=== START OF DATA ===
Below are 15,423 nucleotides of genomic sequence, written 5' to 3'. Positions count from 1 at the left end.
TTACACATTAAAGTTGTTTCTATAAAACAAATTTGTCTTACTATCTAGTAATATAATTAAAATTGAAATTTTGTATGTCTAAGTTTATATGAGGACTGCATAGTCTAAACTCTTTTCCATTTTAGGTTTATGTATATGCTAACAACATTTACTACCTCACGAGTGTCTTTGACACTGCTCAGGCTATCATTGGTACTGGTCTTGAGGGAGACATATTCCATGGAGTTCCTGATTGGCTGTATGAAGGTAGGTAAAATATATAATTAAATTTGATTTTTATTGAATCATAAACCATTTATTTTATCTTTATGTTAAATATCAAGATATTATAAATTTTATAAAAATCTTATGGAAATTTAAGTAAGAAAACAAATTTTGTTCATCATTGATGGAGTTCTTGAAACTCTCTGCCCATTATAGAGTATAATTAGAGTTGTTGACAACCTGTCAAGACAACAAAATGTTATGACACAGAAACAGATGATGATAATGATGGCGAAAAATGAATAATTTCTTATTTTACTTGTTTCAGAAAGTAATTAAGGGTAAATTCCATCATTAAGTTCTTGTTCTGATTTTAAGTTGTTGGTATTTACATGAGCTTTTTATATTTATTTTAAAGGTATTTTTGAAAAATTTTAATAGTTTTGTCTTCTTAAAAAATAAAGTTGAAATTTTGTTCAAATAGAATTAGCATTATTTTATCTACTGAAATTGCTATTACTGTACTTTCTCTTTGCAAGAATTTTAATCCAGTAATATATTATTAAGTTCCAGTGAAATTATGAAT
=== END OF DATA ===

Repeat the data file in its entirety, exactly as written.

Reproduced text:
Below are 15,423 nucleotides of genomic sequence, written 5' to 3'. Positions count from 1 at the left end.
TTACACATTAAAGTTGTTTCTATAAAACAAATTTGTCTTACTATCTAGTAATATAATTAAAATTGAAATTTTGTATGTCTAAGTTTATATGAGGACTGCATAGTCTAAACTCTTTTCCATTTTAGGTTTATGTATATGCTAACAACATTTACTACCTCACGAGTGTCTTTGACACTGCTCAGGCTATCATTGGTACTGGTCTTGAGGGAGACATATTCCATGGAGTTCCTGATTGGCTGTATGAAGGTAGGTAAAATATATAATTAAATTTGATTTTTATTGAATCATAAACCATTTATTTTATCTTTATGTTAAATATCAAGATATTATAAATTTTATAAAAATCTTATGGAAATTTAAGTAAGAAAACAAATTTTGTTCATCATTGATGGAGTTCTTGAAACTCTCTGCCCATTATAGAGTATAATTAGAGTTGTTGACAACCTGTCAAGACAACAAAATGTTATGACACAGAAACAGATGATGATAATGATGGCGAAAAATGAATAATTTCTTATTTTACTTGTTTCAGAAAGTAATTAAGGGTAAATTCCATCATTAAGTTCTTGTTCTGATTTTAAGTTGTTGGTATTTACATGAGCTTTTTATATTTATTTTAAAGGTATTTTTGAAAAATTTTAATAGTTTTGTCTTCTTAAAAAATAAAGTTGAAATTTTGTTCAAATAGAATTAGCATTATTTTATCTACTGAAATTGCTATTACTGTACTTTCTCTTTGCAAGAATTTTAATCCAGTAATATATTATTAAGTTCCAGTGAAATTATGAAT